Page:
• Make sure satisfied with goods or services before instructing bank to pay or accept bill of exchange

      • Make sure correct documents received to obtain goods

Minimizing credit risks9

  • Letters of Credit

    • Most widely used method of international payment

    • Different types (documentary/commercial, standby etc.)

    • Instrument whereby a bank furnishes credit in place of the buyer’s credit

    • Autonomous document separate from the contract

    • Procedure

      • Underlying contract provides payment to seller via LOC

      • Buyer arranges for bank to open LOC for the benefit of the seller

      • LOC has precise instructions which provide payment against the delivery of a full set of documents

      • Payment made upon delivery of documents

Minimizing credit risks10

  • Documentary LOC (Commercial LOC)

    • Bank makes payment on presentment of documents detailed in LOC

    • Normally BOL, Insurance, draft & certificate of origin

  • Standby LOC (used in lieu of bank guarantee)

    • Payment made in the event buyer fails in obligation to pay

    • Seller provides documents evidencing default

    • Cost =1-3% of the transaction

  • Forms

    • Revocable v. Irrevocable

      • Revocable not enforceable, don’t use

    • Confirmed v. Unconfirmed

      • Confirmed if unfamiliar with overseas bank

    • Back-to-Back

      • Issued upon the security of an existing LOC

  • Minimizing credit risks11

    • Best Practices LOC

      • Seller

        • Make sure local bank as authenticated the LOC

        • Examine the LOC carefully for consistency with sales contract

        • Make sure to present all documents named

      • Buyer

        • Check credit for LOC

        • Consistency with contract

        • All necessary documents

        • Insist on terms to protect interests such as late payment dates etc.

    Minimizing credit risks12

    • Other Payment Mechanisms

      • Title Retention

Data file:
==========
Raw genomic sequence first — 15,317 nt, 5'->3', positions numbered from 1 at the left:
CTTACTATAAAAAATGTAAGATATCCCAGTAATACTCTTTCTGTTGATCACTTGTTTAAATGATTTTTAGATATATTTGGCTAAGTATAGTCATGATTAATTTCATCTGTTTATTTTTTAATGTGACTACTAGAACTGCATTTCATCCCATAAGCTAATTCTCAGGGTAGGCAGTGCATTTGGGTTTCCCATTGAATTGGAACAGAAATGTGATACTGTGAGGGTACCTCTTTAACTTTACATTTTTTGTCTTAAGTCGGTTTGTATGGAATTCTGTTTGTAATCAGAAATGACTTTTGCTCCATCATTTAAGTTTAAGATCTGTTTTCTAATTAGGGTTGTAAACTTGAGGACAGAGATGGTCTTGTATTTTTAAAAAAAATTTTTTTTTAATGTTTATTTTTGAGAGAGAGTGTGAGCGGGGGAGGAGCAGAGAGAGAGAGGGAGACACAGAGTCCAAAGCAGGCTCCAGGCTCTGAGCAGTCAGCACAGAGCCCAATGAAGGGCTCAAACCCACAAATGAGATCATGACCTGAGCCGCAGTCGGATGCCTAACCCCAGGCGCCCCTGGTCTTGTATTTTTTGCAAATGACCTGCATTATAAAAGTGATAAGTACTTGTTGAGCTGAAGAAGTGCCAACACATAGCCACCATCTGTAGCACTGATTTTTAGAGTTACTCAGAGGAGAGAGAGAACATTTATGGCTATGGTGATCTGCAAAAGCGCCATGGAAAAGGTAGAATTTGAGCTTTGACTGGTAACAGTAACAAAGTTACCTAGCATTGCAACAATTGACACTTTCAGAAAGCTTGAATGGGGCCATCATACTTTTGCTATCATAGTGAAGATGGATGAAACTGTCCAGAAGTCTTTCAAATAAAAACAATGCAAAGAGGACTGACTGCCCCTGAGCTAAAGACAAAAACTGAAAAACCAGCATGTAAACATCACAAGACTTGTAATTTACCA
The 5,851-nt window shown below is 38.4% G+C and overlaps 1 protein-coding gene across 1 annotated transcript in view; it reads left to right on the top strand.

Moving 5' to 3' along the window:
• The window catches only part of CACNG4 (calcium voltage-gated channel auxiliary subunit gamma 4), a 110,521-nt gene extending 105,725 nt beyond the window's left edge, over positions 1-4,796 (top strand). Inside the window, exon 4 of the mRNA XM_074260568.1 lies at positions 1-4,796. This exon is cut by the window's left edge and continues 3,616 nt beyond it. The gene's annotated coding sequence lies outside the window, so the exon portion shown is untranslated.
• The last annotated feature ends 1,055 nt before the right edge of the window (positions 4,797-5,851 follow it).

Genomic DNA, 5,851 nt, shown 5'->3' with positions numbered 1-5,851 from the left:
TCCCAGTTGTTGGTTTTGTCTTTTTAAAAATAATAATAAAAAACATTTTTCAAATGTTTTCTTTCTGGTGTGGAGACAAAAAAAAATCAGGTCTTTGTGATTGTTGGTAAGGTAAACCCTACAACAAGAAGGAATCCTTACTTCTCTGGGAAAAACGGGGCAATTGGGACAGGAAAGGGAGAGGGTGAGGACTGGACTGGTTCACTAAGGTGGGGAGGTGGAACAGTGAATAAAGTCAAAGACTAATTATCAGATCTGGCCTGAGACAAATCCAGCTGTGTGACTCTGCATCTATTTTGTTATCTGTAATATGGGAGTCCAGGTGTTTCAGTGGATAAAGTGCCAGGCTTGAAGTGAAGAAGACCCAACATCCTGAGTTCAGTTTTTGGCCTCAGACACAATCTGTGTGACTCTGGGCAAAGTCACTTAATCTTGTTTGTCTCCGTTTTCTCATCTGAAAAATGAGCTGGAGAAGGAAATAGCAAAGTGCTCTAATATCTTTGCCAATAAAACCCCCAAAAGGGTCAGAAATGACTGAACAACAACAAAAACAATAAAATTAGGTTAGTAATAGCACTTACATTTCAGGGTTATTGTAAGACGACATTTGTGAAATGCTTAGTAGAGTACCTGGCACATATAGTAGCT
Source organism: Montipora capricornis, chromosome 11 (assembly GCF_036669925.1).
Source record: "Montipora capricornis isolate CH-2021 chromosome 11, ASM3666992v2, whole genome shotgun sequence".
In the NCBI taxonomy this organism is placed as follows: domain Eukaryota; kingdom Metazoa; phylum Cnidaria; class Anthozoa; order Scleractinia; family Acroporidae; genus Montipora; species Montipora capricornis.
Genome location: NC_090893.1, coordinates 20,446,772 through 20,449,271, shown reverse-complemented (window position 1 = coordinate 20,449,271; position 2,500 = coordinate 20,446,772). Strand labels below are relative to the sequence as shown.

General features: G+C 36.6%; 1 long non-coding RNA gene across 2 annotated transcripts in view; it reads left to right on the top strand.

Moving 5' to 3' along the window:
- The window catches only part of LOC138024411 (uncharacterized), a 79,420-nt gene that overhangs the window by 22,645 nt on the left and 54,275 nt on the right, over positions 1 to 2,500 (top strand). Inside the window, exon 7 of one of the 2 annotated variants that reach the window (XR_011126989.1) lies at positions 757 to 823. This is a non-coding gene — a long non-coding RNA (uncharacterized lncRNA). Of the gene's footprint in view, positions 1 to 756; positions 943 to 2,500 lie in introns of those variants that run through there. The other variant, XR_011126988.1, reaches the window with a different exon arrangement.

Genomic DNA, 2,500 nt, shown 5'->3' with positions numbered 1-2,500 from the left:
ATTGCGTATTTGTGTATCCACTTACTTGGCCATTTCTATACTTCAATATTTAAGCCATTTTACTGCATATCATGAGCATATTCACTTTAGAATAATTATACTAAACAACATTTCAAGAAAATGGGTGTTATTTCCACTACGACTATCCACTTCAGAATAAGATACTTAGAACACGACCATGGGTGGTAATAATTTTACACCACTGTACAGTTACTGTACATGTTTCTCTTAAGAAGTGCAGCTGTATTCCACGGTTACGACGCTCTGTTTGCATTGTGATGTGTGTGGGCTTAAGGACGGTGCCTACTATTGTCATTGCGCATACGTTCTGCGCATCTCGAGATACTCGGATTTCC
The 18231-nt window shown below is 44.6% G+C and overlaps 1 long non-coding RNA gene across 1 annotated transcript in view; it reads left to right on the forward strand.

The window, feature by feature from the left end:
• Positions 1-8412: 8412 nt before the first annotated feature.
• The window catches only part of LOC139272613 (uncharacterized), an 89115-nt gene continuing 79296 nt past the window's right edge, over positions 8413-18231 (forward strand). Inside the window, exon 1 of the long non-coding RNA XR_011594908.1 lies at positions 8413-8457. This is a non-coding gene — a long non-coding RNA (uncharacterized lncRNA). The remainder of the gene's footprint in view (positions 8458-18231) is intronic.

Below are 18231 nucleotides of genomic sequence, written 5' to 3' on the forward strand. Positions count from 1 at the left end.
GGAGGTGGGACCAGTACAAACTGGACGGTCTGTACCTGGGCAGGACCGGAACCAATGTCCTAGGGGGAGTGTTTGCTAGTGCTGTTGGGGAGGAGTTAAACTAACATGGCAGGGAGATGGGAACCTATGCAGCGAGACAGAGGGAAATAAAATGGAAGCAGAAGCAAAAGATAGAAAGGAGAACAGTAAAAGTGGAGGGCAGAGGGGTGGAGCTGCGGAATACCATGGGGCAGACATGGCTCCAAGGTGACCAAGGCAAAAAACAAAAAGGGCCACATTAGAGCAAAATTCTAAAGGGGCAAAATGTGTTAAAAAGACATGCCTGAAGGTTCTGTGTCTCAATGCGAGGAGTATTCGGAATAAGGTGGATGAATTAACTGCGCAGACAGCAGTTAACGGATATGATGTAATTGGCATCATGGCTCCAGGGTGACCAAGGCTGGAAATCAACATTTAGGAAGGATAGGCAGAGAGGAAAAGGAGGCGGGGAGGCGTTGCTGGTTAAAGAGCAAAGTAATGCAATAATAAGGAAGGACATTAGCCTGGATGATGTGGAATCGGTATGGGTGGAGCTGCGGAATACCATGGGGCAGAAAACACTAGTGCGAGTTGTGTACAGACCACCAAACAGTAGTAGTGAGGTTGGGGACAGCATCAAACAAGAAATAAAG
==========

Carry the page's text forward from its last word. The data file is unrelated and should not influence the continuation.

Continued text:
• Best if goods easily identifiable and not incorporated into a finished product

        • Seller retains ownership of goods until purchase price is paid in full

        • Pay attention to INCOTERMS

      • Conditional Sales

        • If buyer defaults seller may rescind contract

      • Security Interest

        • Seller is granted a security interest in goods (more common when sale is financed, but local laws vary)

      • Promissory Note

        • Buyer’s obligation documented by promissory note

      • Still may be difficult to physically reclaim goods

    Minimizing credit risks13

    • Trade and Bank Acceptances

      • Promise by drawee of the draft to pay instrument when it matures

      • Provides short-term fixed rate financing

      • Trade acceptance

        • Bank as drawee

        • Before acceptance drawee has no obligations

        • Holder can only enforce the draft is the draft is dishonored

        • Once acceptance occurs, drawee primarily liable to holder

      • Bank Acceptance

        • Non-interest bearing draft drawn by company on bank

        • Acceptance occurs by stamp approval with signature of bank

        • If bank honors acceptance, buyer must put funds in bank before payment is due

    Minimizing credit risks14

    • Conditional Sales Arrangements (Contractual)

      • Seller retains ownership of goods until purchase price is paid in full

      • If buyer defaults seller may rescind contract

      • Seller often granted a security interest in goods